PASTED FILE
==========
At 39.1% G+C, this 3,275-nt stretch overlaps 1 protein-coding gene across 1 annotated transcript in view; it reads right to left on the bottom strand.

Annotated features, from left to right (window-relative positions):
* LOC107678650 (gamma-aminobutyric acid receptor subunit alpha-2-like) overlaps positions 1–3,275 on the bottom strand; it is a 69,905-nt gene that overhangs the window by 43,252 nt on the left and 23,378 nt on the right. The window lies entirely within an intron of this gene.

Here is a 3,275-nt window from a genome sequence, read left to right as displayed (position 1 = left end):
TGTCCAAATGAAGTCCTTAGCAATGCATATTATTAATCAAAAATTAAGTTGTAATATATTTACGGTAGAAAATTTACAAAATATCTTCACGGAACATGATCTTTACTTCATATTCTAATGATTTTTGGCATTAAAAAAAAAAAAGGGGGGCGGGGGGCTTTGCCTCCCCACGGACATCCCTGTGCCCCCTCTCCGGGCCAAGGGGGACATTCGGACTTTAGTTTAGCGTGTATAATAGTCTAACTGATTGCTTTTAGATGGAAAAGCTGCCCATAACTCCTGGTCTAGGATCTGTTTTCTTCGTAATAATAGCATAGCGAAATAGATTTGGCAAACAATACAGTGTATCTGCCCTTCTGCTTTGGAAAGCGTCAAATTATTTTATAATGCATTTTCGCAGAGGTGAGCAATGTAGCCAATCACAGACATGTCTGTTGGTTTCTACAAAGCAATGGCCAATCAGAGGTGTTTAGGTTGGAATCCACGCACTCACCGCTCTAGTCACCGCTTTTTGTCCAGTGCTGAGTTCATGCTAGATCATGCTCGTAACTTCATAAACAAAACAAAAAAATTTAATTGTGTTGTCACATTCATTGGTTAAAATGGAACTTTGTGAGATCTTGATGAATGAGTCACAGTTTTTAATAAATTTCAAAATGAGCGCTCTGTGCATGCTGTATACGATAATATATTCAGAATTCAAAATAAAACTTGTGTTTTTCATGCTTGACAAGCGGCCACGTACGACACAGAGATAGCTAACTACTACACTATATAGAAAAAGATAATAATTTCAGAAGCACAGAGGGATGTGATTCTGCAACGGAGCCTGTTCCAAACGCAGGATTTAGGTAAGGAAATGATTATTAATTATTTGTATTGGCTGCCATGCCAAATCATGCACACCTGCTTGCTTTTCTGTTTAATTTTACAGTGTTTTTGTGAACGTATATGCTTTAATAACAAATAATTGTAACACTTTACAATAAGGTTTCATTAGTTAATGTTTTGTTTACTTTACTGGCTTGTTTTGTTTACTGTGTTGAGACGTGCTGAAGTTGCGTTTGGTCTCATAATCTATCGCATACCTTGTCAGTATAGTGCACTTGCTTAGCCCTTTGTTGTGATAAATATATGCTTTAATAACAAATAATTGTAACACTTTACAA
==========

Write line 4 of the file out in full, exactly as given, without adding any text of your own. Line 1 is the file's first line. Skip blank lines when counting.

Here is a 3,275-nt window from a genome sequence, read left to right as displayed (position 1 = left end):